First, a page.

It has become more and more obvious to me, in part thanks to a thought-provoking series of posts from The Reading Ape, that there is a very clear culture of reading among serious readers, and a strong subculture specific to book bloggers. We have our own jargon, common practices, etiquette...all of it built on a foundation of love for books and storytelling. So it comes as no surprise to me that I had to find the book blogger community to find Jasper Fforde's Thursday Next series. Fforde's books are a treasure trove of literary references and inside jokes any serious reader, especially of classic literature, should feel right at home in what is a decidedly strange world.
I will admit that the structure of the novel didn't always sit well with me, and I'll have to read more to see if the rules that govern his particular universe stay consistent. There are a lot of moving parts in this novel-Thursday herself and her past, a time-traveling father, a giant corporation (named Goliath-not the most subtle name I'll admit) that secretly runs things behind the scene, and a bullet-proof super-villain who can't be seen on camera and can apparently change the molecular structure of glass. Intrigued yet?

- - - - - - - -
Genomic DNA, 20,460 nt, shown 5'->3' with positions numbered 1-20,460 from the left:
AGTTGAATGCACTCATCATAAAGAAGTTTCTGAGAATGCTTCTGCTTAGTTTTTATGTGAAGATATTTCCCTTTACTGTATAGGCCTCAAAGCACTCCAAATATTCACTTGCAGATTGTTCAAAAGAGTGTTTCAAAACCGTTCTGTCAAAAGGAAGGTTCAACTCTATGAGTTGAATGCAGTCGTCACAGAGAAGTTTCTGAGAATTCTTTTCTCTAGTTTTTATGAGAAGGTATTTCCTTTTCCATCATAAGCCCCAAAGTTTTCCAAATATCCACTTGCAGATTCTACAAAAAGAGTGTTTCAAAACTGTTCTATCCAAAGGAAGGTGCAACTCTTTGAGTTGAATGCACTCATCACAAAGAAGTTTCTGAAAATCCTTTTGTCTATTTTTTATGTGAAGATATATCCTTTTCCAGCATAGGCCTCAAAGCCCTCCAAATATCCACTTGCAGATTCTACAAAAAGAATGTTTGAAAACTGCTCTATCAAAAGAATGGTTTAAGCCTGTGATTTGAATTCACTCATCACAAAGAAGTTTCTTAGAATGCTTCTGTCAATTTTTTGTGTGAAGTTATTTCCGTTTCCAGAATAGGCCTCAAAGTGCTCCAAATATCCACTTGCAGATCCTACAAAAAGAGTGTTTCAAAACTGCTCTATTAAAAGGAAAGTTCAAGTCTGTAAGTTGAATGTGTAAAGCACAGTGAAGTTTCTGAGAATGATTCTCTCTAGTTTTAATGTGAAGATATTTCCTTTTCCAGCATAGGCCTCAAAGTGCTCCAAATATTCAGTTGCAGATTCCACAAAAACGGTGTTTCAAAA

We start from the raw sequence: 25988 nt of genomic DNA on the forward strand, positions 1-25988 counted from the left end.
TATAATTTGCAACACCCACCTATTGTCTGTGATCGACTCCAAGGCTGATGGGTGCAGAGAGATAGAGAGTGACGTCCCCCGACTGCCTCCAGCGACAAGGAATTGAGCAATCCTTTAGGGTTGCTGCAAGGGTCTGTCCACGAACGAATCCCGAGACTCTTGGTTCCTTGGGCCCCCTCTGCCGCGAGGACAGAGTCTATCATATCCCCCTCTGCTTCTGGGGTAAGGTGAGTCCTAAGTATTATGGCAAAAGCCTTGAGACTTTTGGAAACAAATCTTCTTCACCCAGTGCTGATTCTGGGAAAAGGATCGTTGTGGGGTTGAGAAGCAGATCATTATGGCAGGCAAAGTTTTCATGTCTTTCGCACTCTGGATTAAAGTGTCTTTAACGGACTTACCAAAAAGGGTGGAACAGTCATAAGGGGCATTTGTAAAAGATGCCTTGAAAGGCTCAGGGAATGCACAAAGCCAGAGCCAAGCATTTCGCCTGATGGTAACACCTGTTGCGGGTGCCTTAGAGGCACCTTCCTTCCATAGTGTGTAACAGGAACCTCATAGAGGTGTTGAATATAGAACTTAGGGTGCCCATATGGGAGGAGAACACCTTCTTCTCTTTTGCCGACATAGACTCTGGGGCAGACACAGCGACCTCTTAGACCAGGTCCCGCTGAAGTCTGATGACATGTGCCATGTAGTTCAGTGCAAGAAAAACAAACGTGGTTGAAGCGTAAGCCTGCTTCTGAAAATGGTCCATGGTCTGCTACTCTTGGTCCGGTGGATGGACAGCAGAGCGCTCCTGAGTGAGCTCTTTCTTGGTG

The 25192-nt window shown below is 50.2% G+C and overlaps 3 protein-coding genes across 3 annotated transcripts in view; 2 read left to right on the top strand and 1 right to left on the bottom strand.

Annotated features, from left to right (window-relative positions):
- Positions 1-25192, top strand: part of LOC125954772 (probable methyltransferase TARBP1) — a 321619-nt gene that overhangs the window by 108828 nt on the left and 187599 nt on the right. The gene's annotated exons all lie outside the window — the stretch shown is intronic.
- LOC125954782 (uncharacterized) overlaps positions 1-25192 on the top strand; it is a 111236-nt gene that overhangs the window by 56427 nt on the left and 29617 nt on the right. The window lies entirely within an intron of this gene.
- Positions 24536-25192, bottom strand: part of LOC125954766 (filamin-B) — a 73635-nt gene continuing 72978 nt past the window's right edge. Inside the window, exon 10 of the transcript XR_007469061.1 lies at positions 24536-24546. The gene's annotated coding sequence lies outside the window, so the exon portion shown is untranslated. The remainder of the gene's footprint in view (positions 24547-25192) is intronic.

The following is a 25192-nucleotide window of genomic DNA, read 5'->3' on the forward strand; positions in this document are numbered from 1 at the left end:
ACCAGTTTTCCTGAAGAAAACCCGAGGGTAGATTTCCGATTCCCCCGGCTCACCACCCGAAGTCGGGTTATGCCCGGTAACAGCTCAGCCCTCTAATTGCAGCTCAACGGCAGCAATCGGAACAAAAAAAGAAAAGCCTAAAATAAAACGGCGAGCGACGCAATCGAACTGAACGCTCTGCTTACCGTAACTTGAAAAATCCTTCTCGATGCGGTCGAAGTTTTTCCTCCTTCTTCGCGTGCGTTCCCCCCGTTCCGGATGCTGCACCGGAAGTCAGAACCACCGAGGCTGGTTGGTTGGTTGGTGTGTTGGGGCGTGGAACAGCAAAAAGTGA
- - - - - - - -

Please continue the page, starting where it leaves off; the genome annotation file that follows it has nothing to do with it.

What I loved about this novel is the creation of a world where literature is so important to everyone that an entire arm of the government is dedicated to it. In Fforde's world, the Marlovians and Oxfordians feel so strongly about their positions they go door to door like Jehovah's Witnesses trying to get converts, as though Shakespearean authorship study is a religion (frankly, there's just as much evidence for some of the authorship theories as their is for some religious beliefs, namely not much) Some literary movements actually took up arms to fight for their literary theory, though that does seem like taking it a bit too far. Imagine a world where people cared that much about reading and books. That's not to say I thought this book was without its problems-the characters were not that well developed, and the action jumped around a bit. But as fun, escapist reading for readers, this book was a winner.